Monday, January 2, 2012

The Judge Who Teaches Judges to Judge

January 1, 2012
Our favorite activity today was a presentation by Dr. Tommy Cairns, an internationally renowned rose expert and exhibitor who has earned judging credentials both in Britain and the United States Rose Societies.  He has been a float judge in the past, and currently serves as the parade’s Judge Instructor.  

He gave us a very entertaining and information-packed presentation on the art of judging floats, provided a summary of the criteria for the 24 trophies awarded, highlighted features of exceptional floats from past parades, and previewed some of his favorites that will be in this year’s parade.   

The weighted scoring system is too complicated to get into here, but suffice it to say that for each float there are something like 26 factors for which each of the three judges gives a 1-10 score.  The judges see each float twice—once the day before it is complete and once the day before the parade, when it is complete and all riders are present and animation elements are in motion.  The float designer has an opportunity each time to make a statement to influence their impressions—two minutes at the first viewing and one minute at the second viewing.  The judges all get together over dinner at the end of the final judging day to decide on the trophies, by consensus.   They announce the results at 6 a.m. on parade day.  

Here are some of the principles of float design he shared with us that helped us look at the floats through the eyes of the judges: 

“This is a floral parade, not a seed parade.”  Every single centimeter of the float has to be covered in natural materials.  Seeds and vegetable matter are fine, but they should be used in moderation, to complement the flowers that are the stars of the float.  Most important of all the flowers are roses, since this is the Rose Parade, after all.  The winning floats will have roses in quantity and quality--a range of colors and a creative presentation is a plus. 

The floats have to demonstrate symmetry, but have asymmetrical elements for interest. They have to be decorated equally well on both sides—no fair showing preference to the side where the reviewing stands and television cameras are set up.  The back of the float is a sometimes neglected area—winning floats leave you with a lasting impression from their sign-off, holding your eye until they pass from sight.  Based on everything he said, we have high hopes for our China Airlines Dragon, which seems to demonstrate all his principles and is far more beautiful than any of the other dragons on floats he included in his presentation.

(Preview of coming attractions--this is the China Air float in the parade tomorrow!)

In the afternoon we visited the Los Angeles County Museum of Art (LACMA) and the La Brea Tar Pits next door . The tar pits trapped and preserved unwitting ice age animals over 15,000 years ago and have continued to collect victims ever since.   We were amazed that the pits still sit there bubbling up gas and smelling of asphalt today.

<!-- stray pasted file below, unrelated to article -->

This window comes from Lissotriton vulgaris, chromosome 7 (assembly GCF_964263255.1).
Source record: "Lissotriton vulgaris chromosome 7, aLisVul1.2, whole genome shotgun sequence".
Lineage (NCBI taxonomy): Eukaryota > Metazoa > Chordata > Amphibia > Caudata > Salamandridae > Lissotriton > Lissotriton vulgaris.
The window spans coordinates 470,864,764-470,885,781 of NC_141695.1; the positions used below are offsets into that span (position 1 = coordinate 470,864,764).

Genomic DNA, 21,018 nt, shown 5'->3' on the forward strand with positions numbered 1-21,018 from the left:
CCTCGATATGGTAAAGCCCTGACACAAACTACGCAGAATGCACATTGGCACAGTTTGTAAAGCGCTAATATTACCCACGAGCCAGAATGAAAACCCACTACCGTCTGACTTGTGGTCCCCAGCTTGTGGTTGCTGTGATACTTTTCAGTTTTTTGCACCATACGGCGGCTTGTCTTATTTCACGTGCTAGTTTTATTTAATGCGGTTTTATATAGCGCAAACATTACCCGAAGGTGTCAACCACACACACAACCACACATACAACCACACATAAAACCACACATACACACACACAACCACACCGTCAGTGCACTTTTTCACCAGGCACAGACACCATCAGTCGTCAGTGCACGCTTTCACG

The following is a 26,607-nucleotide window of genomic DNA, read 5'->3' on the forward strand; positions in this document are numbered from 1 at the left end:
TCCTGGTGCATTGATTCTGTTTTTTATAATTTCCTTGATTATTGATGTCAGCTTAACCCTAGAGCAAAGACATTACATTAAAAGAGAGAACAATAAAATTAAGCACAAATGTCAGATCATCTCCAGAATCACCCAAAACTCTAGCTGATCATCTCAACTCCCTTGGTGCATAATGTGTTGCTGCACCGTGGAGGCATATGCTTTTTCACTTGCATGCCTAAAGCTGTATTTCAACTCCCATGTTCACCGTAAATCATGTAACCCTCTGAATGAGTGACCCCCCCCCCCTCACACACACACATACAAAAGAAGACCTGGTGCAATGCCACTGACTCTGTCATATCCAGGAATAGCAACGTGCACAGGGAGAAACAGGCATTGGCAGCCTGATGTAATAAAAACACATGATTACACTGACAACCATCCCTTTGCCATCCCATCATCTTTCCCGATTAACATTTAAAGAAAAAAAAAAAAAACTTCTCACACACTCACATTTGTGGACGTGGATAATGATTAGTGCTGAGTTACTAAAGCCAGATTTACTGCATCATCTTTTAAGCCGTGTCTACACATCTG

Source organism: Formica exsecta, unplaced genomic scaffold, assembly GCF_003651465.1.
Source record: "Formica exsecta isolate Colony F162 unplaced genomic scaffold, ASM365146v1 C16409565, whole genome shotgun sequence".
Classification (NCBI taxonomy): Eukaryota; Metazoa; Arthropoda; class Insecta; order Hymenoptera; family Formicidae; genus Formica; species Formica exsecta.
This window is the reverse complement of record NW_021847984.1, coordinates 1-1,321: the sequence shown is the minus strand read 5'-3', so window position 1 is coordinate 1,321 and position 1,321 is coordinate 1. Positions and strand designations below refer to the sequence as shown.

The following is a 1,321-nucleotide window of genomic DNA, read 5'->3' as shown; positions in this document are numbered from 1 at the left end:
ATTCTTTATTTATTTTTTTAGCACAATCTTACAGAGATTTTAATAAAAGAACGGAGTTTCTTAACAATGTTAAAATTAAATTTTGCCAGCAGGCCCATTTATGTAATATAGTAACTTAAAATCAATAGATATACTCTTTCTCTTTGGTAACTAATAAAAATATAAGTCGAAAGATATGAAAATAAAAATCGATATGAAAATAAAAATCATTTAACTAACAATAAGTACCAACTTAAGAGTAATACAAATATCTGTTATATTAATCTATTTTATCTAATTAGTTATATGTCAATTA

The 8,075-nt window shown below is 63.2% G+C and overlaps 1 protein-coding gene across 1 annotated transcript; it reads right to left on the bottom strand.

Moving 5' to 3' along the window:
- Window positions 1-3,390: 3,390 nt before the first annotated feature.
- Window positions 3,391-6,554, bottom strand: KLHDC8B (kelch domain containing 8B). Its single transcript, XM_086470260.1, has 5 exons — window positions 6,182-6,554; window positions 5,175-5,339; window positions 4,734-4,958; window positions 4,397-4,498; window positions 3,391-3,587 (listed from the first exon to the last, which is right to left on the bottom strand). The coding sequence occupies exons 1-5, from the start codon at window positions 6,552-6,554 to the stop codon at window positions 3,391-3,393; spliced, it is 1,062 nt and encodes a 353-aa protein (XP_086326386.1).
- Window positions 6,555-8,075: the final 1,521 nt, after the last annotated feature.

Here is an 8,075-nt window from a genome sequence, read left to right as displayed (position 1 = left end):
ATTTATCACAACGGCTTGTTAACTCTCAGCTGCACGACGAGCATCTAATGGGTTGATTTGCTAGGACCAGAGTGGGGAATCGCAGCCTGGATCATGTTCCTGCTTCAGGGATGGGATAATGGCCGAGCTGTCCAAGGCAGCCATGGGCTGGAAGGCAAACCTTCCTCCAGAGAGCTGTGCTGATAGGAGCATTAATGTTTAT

LACMA is a complex of buildings that are more memorable and exceptional than the works of art inside them.  As Dick observed, the ratio of building size to content volume is perhaps the highest we have seen in an art museum—expansive galleries with lots of empty space between and around their contents is perhaps a style statement illustrating the California contemporary aesthetic, but it seems a waste of space to us Midwesterners.

 Anyway, we loved the bold and beautiful architecture, and sparked to some of the sculptures.  Dick was particularly charmed by this larger than life Jeff Koons balloon animal sculpture.

 We thought that a small exhibit of four Monet paintings of Rouen Cathedral and four Lichtenstein “manufactured Monets” (his words) based on the Monet paintings was a great example of the mediocrity of guys like Lichtenstein and Warhol, compared to their Impressionist predecessors.  We know this was not the intended take-away from this exhibit, based on the interpretive labeling, but we beg to differ.

In honor of the mountains that surround us wherever we go here, I close with the words of Chinese Song Dynasty painter Han Zhou.  “In painting landscapes, colors should reflect the four seasons:  spring mountains should be as sensual as a smile, summer mountains as green as  dewdrops, autumn mountains as bright and clean as washing, and winter mountains as somber and quiet as sleep.”  The mountains we see from our window reflect all these seasons as the sun rises and sets, and as we admire them in the brilliant sun.  Today the air is so clear that they are “as bright and clean as washing.”

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